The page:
How to sum up what Christians believe?

I’ve been musing a little bit about general Christian ‘statements of faith’.

I say ‘general’ in that a particular church or denomination will have its own defining distinctives. However even with a local or denominational church, I’d love to see a Statement of Faith broken into two parts: (1) what we affirm with all Christians (2) the  distinctives that shape our ecclesiologial practice

What follows are some random thoughts sketched out and published without editing or polishing – I’d be glad of your comments.

It is likely that the first Christians orally remembered and past on essential summaries of the truth of the Gospel of Jesus Christ – as recorded in a place like 1 Cor 15:1-5 for example. We had a discussion of these ‘gospel’ texts back when posting through this book. Philippians 2:5-11 is another beautifully structured celebration and declaration of the gospel of Jesus the Lord. Peter’s sermons in Acts are wonderful and powerful preached accounts of the good news of Jesus.

Such statements were gloriously ‘Jesus centered’, short and celebratory and transformative. And Jesus’ life, death, resurrection and ascension are never disconnected from God the Father and the empowering ministry of the Holy Spirit, nor from the unfolding story of God’s people Israel.

The Nicene Creed is, in its own language, similarly Jesus centered and celebratory – even though of course part of its history and purpose was politically and theologically defensive as well – to affirm truth is to deny error. I love saying the Nicene Creed together in a church service. It is a worship-inducing document.

Church history is littered with hundreds and thousands of statements of what Christians do, and do not, believe. I don’t have a problem with this – every generation of believers in every culture will need to articulate and affrim their faith in their context. I don’ buy into the anti-propositional stance that some were taking in the emerging church discussions a few years ago. Sure Word on its own is dead rationalism. But Deed without Word won’t sustain. Word AND Deed go together. That is, in effect, what the Bible is.

I’m a Presbyterian and they tend to like the Westminster Confession of Faith. I’ll make a confession of my own here – it does not do a whole lot for me. The reason is quite simple – it is not particularly Jesus centered. IMHO Jesus gets ‘lost’ in a welter of detailed theology on all sorts of topics (some of which I just don’t buy – like the deeply Christendom assumptions) and, unsurprisingly in its post-Reformation context, it is more than a tad concerned to define truth by simultaneously identifying error. Yes I know it is a classic statement of Reformed theology but it is in many places a turgid, complex and unexciting read.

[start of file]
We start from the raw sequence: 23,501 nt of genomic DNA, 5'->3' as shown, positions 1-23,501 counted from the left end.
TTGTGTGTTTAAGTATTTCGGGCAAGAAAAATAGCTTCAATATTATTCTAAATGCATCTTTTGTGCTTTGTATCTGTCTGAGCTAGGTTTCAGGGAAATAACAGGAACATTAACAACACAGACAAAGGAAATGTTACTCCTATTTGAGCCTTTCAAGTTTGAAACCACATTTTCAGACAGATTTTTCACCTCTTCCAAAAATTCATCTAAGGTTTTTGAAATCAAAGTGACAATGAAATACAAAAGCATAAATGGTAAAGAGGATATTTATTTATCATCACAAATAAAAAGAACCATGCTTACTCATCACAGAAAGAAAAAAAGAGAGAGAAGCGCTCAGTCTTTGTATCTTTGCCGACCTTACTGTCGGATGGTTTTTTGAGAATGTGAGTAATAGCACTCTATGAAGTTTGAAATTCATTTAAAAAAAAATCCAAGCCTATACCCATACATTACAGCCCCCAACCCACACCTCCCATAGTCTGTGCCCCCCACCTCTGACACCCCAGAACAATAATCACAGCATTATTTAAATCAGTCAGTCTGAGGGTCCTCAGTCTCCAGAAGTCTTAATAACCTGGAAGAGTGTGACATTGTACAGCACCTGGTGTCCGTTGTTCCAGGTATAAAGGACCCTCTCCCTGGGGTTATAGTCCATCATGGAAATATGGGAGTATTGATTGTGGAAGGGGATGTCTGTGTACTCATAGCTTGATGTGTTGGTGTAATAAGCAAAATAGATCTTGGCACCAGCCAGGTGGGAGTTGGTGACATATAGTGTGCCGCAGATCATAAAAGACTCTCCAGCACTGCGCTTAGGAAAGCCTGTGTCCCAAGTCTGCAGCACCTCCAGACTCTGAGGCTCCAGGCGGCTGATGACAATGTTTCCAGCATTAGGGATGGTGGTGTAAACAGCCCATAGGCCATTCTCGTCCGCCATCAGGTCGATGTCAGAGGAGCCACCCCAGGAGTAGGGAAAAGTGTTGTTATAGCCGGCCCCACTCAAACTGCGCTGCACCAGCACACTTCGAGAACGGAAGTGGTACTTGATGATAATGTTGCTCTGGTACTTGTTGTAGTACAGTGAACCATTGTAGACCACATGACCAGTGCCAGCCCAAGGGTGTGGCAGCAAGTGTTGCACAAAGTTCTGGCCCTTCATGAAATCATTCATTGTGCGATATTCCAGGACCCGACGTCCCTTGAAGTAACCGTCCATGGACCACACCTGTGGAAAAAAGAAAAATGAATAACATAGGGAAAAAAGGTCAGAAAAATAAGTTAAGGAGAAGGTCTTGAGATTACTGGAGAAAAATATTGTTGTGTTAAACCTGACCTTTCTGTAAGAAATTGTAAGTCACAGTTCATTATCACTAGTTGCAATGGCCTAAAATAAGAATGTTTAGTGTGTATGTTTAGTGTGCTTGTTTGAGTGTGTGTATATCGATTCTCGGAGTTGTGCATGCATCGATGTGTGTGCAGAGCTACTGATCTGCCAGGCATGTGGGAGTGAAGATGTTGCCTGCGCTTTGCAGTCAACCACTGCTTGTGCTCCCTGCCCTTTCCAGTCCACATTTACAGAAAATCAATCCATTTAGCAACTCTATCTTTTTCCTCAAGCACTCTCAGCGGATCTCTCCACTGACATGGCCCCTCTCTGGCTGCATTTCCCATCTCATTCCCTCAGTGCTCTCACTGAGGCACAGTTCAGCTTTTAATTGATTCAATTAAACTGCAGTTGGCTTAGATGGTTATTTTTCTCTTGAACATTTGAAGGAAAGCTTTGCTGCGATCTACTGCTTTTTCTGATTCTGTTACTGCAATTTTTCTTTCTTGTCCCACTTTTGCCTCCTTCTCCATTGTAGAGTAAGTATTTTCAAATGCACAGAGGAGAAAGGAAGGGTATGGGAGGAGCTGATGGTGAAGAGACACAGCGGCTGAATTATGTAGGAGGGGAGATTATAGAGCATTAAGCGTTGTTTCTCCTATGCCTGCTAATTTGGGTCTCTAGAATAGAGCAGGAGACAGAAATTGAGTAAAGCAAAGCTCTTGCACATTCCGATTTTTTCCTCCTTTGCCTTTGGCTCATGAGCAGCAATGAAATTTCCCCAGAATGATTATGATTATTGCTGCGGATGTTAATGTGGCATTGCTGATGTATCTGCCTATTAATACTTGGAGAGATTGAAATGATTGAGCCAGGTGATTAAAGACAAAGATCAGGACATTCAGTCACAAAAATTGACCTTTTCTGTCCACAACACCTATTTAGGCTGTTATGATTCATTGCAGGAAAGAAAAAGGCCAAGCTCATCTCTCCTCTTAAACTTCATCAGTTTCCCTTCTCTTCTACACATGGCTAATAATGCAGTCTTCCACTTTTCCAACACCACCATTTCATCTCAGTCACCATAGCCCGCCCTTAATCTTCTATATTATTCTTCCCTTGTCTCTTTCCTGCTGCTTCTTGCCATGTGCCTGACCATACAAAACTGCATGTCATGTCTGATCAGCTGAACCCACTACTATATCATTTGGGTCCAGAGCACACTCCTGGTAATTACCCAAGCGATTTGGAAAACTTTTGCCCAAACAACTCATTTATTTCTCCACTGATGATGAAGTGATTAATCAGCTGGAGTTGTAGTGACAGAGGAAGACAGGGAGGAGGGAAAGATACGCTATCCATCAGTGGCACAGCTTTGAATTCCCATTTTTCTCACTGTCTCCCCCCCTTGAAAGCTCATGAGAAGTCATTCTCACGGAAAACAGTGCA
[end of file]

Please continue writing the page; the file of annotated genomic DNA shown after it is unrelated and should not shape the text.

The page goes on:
So here are some of my ‘rules of thumb’ for a general Christian statement of faith around which someone who is a follower of Jesus could gather [please remember this a blog post and, as such, fairly unedited musings, so forgive me if I leave something big out!]:

1. Be Christocentric AND trinitarian

2. Don’t be defensive or sour; focus on the good news and celebrate it

Find room for the story of the Bible, especially Israel, church, Jesus the Messiah and the kingdom of God. In other words, go for narrative, not reductionistic systematics that flatten the narrative.

4. Expanding on the point above: be determindly biblical. Find room for how the Bible talks of God, humans, the gospel, Jesus, the Spirit, the church, the future rather than importing in later theological agendas.

5. Be as simple as possible – affirm a minimalistic Christian orthodoxy that embraces and includes and speaks of grace. Often, the more complex the statement the less attractive it becomes, the less it focuses on Jesus, the more it is concerned with policing boundaries by adding more and more tests of orthodoxy. Again the rule of thumb is to be biblical – if the Bible doesn’t spell things out in detail why insist that we know better? [E.G., Let’s have some eschatological agnosticism here rather than dogmatic insistence ours is the only right interpretation of what the Bible says about the future.]

6. Always connect what Christians believe with praxis – the lives they are to lead. Faith is much much more than a series of rationalistic propositions.

7. All theology should lead to doxology: the statement should draw people into the good news of what God has done in Jesus Christ and point to the eschatological hope that shapes the NT.

Comments, as ever, welcome.

PS : And if you have a favourite summary of the Christian faith please share or link to it.

I’ll do another post in a couple of days on the best one I’ve come across.


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